Commentary Magazine


Topic: Iranian nuclear weapons program

Smart Power and Iran’s 3D Strategy

On July 18, Hillary Clinton published an op-ed in New Statesman entitled “The Art of Smart Power,” listing among its “successes” the maintenance of “broad-based pressure on Iran and North Korea.” Her judgment seems a bit premature, as (a) sanctions have not stopped Iran’s march toward nuclear weapons, and (b) North Korea obtained (and retains) such weapons notwithstanding similar smart power pressure. Pressure that has not achieved its goal is not generally considered a success, much less the occasion for a self-congratulatory essay.

A better example of “success” might be the Iranian strategy described in Irwin Cotler’s report in the Jerusalem Post yesterday. Colter noted that Hamidreza Taraghi, an adviser to Supreme Leader Ayatollah Ali Khamenei, recently described five Iranian successes:

First, Western countries did not want Iran to have a nuclear power plant, but its Bushehr reactor was now connected to the national grid.

Second, the West had opposed Iran having heavy water facilities, but the country now has one in Arak.

Third, the West had said no to any enrichment, “But here we are, enriching as much as we need for our nuclear energy program,” Taraghi said, referring to the thousands of cascades of centrifuges spinning for years in the half-underground facility in Natanz.

Fourth, since January, and on the eve of the resumed substantive negotiations in Istanbul in April, dozens more advanced centrifuges were installed in the Fordo mountain bunker complex, near Qum, built to withstand a heavy attack.

Fifth, Taraghi also said that in the Istanbul talks, Iran had managed to convince the West of the importance of a religious edict, or fatwa, against the possession of nuclear weapons.

In a word, Taraghi and other Iranian officials concluded that their policy “forced the United States to accept Iranian enrichment,” and in effect, the related nuclear program.

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On July 18, Hillary Clinton published an op-ed in New Statesman entitled “The Art of Smart Power,” listing among its “successes” the maintenance of “broad-based pressure on Iran and North Korea.” Her judgment seems a bit premature, as (a) sanctions have not stopped Iran’s march toward nuclear weapons, and (b) North Korea obtained (and retains) such weapons notwithstanding similar smart power pressure. Pressure that has not achieved its goal is not generally considered a success, much less the occasion for a self-congratulatory essay.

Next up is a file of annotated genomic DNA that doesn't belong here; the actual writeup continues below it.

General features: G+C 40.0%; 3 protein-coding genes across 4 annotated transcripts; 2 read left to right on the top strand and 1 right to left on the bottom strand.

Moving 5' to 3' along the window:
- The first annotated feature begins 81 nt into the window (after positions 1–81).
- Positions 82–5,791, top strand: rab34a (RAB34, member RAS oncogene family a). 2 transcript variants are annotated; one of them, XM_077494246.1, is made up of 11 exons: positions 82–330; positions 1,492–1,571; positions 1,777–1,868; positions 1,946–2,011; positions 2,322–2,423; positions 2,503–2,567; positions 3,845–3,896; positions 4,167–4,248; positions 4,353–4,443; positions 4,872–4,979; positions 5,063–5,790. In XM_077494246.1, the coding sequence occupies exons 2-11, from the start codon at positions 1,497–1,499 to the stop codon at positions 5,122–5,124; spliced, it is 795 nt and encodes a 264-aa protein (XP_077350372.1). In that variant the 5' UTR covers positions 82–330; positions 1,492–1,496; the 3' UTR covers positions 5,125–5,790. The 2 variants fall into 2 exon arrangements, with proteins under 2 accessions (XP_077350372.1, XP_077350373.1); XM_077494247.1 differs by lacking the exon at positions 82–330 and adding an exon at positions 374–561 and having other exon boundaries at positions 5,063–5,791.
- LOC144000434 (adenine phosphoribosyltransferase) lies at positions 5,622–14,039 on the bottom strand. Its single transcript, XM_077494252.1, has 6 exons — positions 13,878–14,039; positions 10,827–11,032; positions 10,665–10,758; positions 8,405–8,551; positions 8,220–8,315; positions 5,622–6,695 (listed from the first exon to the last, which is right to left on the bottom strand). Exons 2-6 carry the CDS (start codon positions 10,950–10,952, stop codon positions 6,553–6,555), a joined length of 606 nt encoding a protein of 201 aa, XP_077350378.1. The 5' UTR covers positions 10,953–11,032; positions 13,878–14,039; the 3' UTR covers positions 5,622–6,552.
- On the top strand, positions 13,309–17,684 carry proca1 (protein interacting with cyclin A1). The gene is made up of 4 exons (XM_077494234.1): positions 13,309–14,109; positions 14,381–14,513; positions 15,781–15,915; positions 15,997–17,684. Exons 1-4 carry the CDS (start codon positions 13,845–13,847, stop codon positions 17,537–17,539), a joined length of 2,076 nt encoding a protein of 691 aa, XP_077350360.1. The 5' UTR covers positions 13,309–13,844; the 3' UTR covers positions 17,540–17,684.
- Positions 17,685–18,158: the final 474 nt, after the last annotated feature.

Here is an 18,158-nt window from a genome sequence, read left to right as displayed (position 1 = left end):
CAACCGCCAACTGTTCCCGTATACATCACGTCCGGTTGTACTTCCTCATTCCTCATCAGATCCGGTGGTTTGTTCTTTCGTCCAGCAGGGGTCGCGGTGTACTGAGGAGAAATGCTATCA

A better example of “success” might be the Iranian strategy described in Irwin Cotler’s report in the Jerusalem Post yesterday. Colter noted that Hamidreza Taraghi, an adviser to Supreme Leader Ayatollah Ali Khamenei, recently described five Iranian successes:

First, Western countries did not want Iran to have a nuclear power plant, but its Bushehr reactor was now connected to the national grid.

Second, the West had opposed Iran having heavy water facilities, but the country now has one in Arak.

Third, the West had said no to any enrichment, “But here we are, enriching as much as we need for our nuclear energy program,” Taraghi said, referring to the thousands of cascades of centrifuges spinning for years in the half-underground facility in Natanz.

Fourth, since January, and on the eve of the resumed substantive negotiations in Istanbul in April, dozens more advanced centrifuges were installed in the Fordo mountain bunker complex, near Qum, built to withstand a heavy attack.

Fifth, Taraghi also said that in the Istanbul talks, Iran had managed to convince the West of the importance of a religious edict, or fatwa, against the possession of nuclear weapons.

In a word, Taraghi and other Iranian officials concluded that their policy “forced the United States to accept Iranian enrichment,” and in effect, the related nuclear program.

Cotler calls it the “Iranian 3D strategy” — denial, deception, delay — in which “not only are negotiations themselves a delaying tactic, but delaying the negotiations is itself a tactic,” combined with the continued avoidance of inspections and repeated refusals to comply with unambiguous treaty obligations.

While the American secretary of state writes paeans to her art, Iran gets closer every day to its ultimate goal, as it creates facts on (and underneath) the ground. Smart.

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Iran Decided Long Ago on Nuclear Weapons

Michael Rubin has referenced important statements, recent and past, made by senior Iranian officials on Iran’s nuclear program and its ambitions. To this important list, I would add the following. Seyed Hossein Mousavian, Iran’s former nuclear negotiator under President Mohammad Khatami, revealed in a recent Boston Globe opinion piece that Iran had reached “breakout capacity” in 2002: “It is too late,” said Mousavian “to demand that Iran suspend enrichment activities; it mastered enrichment technology and reached break-out capability in 2002 and continues to steadily improve its uranium enrichment capabilities.”